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M&A IN GERMANY
GERMANY remains one of the strongest markets throughout Europe despite ongoing uncertainty across the Eurozone. M&A levels are steady, although deal volume and value have not yet reached the predownturn heights.
Otto Haberstock, M&A and corporate partner at P+P Poellath + Partners discusses whether the profile of investors investing in Germany has changed, the presence of foreign players in the market, and what the future holds for this sector.
HOW HAVE M&A LEVELS IN GERMANY FLUCTUATED OVER THE PAST YEAR?
The transactional practice has been relatively stable throughout 2012. It has, however, not yet reached the levels both in size and number of deals that had been ongoing before the financial crisis. Deal flow might decrease if the Germany economy should lose the momentum it had during the past two years, which was the result of demand from Asian markets to a large extent. Prime real estate assets and portfolios have been popular targets. Prices here are generally on a high level yet they are still not perceived as inflated by most market participants. The market is insofar fuelled partly by banks selling the distressed portfolios they had taken over during the financial crisis in 2008 to 2009.
HOW HAS THE PROFILE OF INVESTORS LEADING M&A DEALS IN GERMANY CHANGED?
The types of investors have generally speaking not changed very much, with traditional corporate players and private equity still playing a large role. Many private equity investments are still being sold on to other private equity investors in secondary (or tertiary, and so on) transactions.
While foreign investors from the US are still predominantly involved in the German M&A scene, a larger number of investors from Russia and Asia have appeared on the scene as regular participants in structured sales procedures. While in the past particularly Asian investors had difficulties taking part in bidding processes within the short time frames given, it appears that a high level of professionalism has been added more recently. For many European sellers, transaction security remains, however, an issue of discussion.
HOW FAR IS THE EUROZONE CRISIS AFFECTING ENTHUSIASM FOR M&A?
The Eurozone crisis has had a number of effects. The most obvious one still lies in the fact that banks still seem to be focused on observing risks in their current portfolios and being reluctant to providing significant levels of leverage. Even for smaller transactions syndication from the beginning is the preferred method which can make the process time consuming and considerably less certain than in times where firm underwritings and certain funds were available more easily. Another observance is that private business owners seem more reluctant to sell and are doubtful whether their value expectations can be met. Also, investment opportunities for value generated in a transaction is not as attractive given the very low level of interest rates that can be achieved.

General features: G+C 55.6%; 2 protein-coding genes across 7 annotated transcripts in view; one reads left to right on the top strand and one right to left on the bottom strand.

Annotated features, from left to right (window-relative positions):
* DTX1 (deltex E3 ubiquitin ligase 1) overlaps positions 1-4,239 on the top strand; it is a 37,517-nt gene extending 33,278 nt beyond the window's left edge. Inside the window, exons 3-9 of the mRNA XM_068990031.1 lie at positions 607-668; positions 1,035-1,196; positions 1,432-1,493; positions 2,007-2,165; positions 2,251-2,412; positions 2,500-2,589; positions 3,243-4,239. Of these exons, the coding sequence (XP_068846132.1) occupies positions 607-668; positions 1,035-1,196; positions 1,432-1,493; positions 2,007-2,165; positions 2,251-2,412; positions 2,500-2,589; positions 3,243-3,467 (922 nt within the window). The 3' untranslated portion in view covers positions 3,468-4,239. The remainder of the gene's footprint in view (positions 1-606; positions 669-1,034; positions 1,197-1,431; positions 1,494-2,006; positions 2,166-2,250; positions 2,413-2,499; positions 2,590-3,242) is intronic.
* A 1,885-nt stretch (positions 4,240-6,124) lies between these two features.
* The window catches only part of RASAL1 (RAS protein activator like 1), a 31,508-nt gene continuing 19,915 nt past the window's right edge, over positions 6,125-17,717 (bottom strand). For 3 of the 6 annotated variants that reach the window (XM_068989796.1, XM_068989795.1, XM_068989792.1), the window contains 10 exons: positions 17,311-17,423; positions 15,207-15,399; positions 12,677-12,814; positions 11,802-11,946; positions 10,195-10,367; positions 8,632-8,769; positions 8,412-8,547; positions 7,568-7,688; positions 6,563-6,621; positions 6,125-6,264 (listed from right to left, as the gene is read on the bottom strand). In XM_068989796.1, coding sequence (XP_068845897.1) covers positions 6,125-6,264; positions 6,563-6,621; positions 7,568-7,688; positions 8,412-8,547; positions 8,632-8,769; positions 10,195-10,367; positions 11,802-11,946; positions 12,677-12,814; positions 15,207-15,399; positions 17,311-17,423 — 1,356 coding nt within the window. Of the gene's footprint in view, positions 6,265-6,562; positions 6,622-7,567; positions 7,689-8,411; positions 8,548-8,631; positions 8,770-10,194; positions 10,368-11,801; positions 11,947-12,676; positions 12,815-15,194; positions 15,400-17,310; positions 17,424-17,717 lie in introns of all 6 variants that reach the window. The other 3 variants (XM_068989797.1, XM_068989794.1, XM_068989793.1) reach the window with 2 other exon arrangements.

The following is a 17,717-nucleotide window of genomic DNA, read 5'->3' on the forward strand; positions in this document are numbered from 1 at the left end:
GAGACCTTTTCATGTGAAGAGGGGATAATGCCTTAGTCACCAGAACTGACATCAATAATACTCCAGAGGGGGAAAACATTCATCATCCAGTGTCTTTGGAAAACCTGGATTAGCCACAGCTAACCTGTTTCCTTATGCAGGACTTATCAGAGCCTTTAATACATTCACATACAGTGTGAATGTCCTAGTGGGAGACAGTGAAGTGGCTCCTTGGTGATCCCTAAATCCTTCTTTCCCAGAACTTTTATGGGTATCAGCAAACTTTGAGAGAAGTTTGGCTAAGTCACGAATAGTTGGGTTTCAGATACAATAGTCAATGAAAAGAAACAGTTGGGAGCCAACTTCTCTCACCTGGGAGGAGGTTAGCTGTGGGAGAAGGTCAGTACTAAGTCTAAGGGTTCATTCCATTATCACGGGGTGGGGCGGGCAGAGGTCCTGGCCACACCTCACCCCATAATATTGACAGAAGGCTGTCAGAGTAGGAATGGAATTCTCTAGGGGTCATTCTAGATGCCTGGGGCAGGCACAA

WHICH SECTORS ARE SEEING THE MAJORITY OF ACTIVITY?
Transactions do happen in a wide variety of industries with a certain focus on classic industrial sectors providing solid asset-based investments, for example, automotive suppliers with a strong and proven technology and established relationships to top OEMs. Also, real estate investments are in demand.
On the other hand of the spectrum, successful internet businesses have attracted large investment on the basis of significant valuations.
HOW FAR ARE THE MITTELSTAND AND MID-CAP AREAS GARNERING THE MOST INTEREST?
With large cap transaction still being difficult on the financing site, the vast majority of all transactions have focused on mid-cap, Mittelstand companies. Deal flow in this segment is relatively robust, both from the side of private equity investors selling off their portfolios as well as family businesses using M&A transaction as an alternative for family succession.
HOW DO YOU FORESEE THE M&A SECTOR DEVELOPING? ARE YOU OPTIMISTICABOUT A HIKE IN ACTIVITY?
Private equity will certainly continue to provide a solid deal flow with funds reaching the end of their investment lifetime and seeking exits. Another type of transactions might arise in new restructuring scenarios where the sale of a division or a separate business might be sought in a consolidating larger corporates. Very recent transactions suggest that banks might come back to the market on a larger scale which would support an increasing number of private equity transactions.
GERMANY AND THE UK HAVE DOMINATED THE EUROPEAN DOMESTIC M&A MARKET THIS YEAR. IS THIS SET TO CONTINUE?
On a European level, M&A transactions will probably reflect the general economic conditions in the various countries with France, the UK and Germany probably playing a major role. Depending on the further development in the southern European countries, governments might choose to increase the efforts on privatization which in turn could well create attractive targets.
HOW FAR ARE ASIAN INVESTORS AFFECTING M&A LEVELS IN GERMANY? WHICHOTHER JURISDICTIONS ARE PROVING RELEVANT?
In the past two to three years Germany has seen a greater than ever level of Asian investors playing a role in sales processes for German businesses. The general observation is that these investors have made great progress in their approach to European style transactions. Approval processes required in certain countries (especially China) have proven to be a major obstacle in the first transactions of such type some years ago. Since then, both the investors and the potential sellers (and their respective advisors) have obtained a high level of experience in order to address these issues and integrate them in the transactional scenario.